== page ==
A little nostalgia this Saturday morning of down on the farm week. I actually wasn’t raised on a farm, we just lived in our little house by the ditch in the country. Our livestock was nothing more than roosters, hens and the occasional pig that we would butcher. However, mother’s large family, who lived just a few miles away, were all farmers so I spent much of of my childhood among farmers and their families.
It was a hard life, I have many memories of huge noon meals that my aunts prepared for the farm hands. Everything was homemade, meals filled with several types of meat, vegetables, biscuits, cornbread and a plethora of cakes and pies daily. Now that we are so “educated” about food and carb loading, I wonder how the men were productive after those huge noon meals.
My Aunt Idalene often had runt piglets on her back porch, and I would feed them with a bottle. They were adorable, as any baby is, rooting and squealing and sucking those bottles. She milked cows and had a cream separator to separate the milk from the cream. My aunts all churned their own butter every week, too. There were hen houses, I would be sent to gather the eggs, and inevitably I would not only step in chicken poop, but a hen would peck my hands when I tried to rob her of the eggs. I’ve been flogged by mother hens and chased by mama pigs, because I was always trying to play with their babies.
There were guineas, too, they laid little bird eggs that we would fry and eat. And canned meat, oh the canned meat, it was wonderful. Grandma always canned her young chickens, “pullets”, so small that they would fit in a wide mouth quart Ball jar. Canned sausage was a treat, but the best was the canned tenderloin. It was indescribably delicious, with the juices made into gravy. Oh, what I would give to have it just one more time.
My grandparents lived in a house with no electricity, it wasn’t that they couldn’t afford it, my grandpa was just a stubborn old man and he refused to activate it. Grandma had a “ice box” and I can still see my Uncle Gene bringing a block of ice in the house with ice tongs and putting it in the ice box so that she could cool her food. Before the days of the ice box, she would lower food into her well in a bucket to keep it cool. The gardens were always huge with seeds saved from year to year, and we always toured them on our weekly visits to see how things were growing.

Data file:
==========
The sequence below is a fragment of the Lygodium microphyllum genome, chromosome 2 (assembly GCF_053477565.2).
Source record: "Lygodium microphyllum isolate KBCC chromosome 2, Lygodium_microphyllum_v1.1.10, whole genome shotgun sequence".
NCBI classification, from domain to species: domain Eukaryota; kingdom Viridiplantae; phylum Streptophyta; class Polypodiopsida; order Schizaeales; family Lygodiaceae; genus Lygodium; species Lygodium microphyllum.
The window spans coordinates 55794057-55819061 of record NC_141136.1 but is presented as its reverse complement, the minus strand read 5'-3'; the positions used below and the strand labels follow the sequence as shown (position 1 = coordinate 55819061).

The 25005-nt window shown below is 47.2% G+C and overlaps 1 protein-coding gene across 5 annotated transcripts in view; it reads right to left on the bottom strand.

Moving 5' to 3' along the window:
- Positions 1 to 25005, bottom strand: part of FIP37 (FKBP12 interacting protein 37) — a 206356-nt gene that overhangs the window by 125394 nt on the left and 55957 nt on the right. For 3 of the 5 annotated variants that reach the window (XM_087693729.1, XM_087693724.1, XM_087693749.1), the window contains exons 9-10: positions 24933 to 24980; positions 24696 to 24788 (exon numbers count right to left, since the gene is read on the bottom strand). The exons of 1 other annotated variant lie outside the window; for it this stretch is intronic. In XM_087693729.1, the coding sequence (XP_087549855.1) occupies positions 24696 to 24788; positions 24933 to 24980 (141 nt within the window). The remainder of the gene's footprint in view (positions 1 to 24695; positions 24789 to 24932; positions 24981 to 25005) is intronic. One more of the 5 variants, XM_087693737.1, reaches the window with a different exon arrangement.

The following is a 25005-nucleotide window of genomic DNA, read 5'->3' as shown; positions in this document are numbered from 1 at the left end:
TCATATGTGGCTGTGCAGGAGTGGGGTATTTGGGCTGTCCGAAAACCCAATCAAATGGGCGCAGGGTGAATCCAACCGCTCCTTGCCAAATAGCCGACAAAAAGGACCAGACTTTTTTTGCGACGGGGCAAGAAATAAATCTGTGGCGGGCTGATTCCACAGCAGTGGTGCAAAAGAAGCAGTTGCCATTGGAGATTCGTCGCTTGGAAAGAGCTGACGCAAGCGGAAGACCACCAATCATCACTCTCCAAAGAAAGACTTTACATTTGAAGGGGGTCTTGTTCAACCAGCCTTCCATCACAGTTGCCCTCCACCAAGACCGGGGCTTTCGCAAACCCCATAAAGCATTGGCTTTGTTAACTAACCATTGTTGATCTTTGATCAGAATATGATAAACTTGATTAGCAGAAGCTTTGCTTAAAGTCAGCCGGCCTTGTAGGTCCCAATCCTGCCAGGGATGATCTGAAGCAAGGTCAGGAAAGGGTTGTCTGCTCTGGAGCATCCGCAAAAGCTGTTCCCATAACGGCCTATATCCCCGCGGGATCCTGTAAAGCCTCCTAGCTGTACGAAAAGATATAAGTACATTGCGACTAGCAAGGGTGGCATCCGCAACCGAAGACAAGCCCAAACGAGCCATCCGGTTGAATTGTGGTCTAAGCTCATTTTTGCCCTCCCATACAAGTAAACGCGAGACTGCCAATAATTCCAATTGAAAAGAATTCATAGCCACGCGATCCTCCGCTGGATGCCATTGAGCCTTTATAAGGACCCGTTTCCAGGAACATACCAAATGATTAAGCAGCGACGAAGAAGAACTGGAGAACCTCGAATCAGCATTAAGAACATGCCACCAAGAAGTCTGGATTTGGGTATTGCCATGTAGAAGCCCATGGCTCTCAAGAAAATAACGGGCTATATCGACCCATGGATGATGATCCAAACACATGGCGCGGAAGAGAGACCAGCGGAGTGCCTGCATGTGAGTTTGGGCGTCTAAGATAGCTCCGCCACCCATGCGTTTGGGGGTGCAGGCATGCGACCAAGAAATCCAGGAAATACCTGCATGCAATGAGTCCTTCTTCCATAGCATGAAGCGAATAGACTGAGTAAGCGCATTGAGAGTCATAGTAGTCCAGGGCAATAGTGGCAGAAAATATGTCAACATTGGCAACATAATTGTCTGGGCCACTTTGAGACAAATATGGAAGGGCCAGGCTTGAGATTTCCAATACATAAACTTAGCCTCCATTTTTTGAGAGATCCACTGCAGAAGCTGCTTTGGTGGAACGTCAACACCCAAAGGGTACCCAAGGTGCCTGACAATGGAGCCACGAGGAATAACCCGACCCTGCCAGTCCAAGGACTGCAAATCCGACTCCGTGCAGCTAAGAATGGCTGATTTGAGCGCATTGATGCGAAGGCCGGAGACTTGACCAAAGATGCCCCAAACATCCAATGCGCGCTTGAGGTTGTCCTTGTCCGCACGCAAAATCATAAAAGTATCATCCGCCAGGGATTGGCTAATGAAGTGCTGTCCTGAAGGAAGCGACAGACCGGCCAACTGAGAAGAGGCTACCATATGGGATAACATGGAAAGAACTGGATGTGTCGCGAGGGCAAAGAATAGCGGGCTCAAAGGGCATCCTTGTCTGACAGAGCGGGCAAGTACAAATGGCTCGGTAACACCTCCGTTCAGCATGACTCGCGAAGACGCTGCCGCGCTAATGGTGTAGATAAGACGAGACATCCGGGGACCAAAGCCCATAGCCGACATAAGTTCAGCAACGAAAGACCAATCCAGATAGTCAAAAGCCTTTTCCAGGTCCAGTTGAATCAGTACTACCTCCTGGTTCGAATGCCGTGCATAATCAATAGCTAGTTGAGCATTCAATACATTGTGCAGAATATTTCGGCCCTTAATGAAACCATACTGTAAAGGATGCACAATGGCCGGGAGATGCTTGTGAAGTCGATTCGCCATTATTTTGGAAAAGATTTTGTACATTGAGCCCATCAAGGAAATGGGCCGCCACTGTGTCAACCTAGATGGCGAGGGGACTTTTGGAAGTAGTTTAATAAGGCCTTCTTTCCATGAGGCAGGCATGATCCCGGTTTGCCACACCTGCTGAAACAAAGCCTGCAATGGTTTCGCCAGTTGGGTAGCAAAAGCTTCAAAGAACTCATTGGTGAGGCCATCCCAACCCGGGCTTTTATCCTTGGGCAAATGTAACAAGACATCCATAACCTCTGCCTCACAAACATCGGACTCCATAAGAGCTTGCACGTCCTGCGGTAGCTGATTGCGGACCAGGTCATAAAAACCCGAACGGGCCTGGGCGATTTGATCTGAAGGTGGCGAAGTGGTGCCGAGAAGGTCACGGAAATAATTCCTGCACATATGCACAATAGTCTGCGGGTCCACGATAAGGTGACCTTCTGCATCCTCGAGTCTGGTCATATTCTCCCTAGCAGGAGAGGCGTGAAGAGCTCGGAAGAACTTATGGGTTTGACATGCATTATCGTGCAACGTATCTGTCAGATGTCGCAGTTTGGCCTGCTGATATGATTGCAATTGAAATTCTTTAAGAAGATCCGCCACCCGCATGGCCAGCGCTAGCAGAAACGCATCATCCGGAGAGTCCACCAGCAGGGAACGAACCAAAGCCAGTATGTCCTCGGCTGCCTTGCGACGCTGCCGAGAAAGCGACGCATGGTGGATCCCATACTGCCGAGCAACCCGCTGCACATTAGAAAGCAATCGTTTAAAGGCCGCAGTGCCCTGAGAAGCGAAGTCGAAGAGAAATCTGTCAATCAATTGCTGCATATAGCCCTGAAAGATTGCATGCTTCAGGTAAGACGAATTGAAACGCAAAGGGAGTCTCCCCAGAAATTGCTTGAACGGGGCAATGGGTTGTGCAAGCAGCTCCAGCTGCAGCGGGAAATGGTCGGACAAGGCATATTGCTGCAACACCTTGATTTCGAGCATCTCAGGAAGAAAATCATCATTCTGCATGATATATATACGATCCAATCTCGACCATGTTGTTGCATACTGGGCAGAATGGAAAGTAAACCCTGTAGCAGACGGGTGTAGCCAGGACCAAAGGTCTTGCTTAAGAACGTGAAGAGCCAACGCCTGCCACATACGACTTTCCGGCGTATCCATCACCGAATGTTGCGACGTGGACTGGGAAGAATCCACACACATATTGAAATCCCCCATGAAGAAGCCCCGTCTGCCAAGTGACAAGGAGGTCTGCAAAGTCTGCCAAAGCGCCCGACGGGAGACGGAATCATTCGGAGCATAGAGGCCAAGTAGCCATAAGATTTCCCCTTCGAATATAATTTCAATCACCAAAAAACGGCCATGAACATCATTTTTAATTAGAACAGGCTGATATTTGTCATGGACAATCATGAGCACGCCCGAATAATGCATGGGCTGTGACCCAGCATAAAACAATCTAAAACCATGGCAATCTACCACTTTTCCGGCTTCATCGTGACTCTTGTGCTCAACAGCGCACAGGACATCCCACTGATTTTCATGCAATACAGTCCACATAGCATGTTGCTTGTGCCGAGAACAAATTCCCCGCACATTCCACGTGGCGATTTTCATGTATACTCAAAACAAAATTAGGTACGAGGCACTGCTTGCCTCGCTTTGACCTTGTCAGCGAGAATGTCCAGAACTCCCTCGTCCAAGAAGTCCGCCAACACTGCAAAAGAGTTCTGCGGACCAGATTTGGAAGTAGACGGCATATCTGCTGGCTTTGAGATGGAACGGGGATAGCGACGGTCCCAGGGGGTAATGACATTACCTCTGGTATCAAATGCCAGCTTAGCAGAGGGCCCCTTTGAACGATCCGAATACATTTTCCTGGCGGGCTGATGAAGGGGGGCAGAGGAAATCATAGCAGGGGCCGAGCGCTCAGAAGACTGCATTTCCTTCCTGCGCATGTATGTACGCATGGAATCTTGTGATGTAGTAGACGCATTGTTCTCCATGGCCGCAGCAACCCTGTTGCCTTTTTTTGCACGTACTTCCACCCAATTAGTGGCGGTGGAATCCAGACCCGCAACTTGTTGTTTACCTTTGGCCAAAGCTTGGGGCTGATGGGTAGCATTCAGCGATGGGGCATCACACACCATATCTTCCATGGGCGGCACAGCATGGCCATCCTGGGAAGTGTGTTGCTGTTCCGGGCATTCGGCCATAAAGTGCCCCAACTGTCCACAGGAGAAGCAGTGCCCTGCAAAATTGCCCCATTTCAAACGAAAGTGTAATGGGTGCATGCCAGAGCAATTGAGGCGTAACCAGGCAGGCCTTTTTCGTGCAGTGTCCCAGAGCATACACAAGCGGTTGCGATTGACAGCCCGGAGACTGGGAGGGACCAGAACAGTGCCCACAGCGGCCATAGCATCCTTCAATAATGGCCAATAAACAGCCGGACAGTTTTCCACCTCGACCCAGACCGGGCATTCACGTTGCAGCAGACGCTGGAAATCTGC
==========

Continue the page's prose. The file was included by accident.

Grandpa was a farmer, he farmed using a team of work horses, Bill and Joe, I can still see him harnessing up those horses and walking them through the fields. He smoked a pipe and grew his own tobacco, he would sit on his back porch, forming the harvested tobacco into u-shaped twists, tying it with twine and lining them up on nails driven into the porch wall to dry. Grandma always wore a bonnet when she went outside, and always had on an apron. She would gather eggs and food from the garden, hoisting up that apron to make a carrier for her bounty.
He and grandma raised ten children, five boys, five girls, and they all they knew was to work. An evening out for them was harnessing up a wagon and going to church. Grandpa drove a pickup truck, a 1949 Chevy, that my cousin Phyllis has now, rusty and parked in her farmyard, and she fills it with flowers in the summer. It’s just beautiful, I need to get a picture from her to share. I still remember the cracked, brown leather seats in that old truck and how much fun it was when he would load his dogs in the back of it and take the grandkids for a ride.
Those country roots run so deep, there is nothing in my world better than a ride at dusk in the country in the summertime with the windows down, the familiar sounds and smells bring back so many wonderful memories.
Oh, the country life, it was and will always be the best...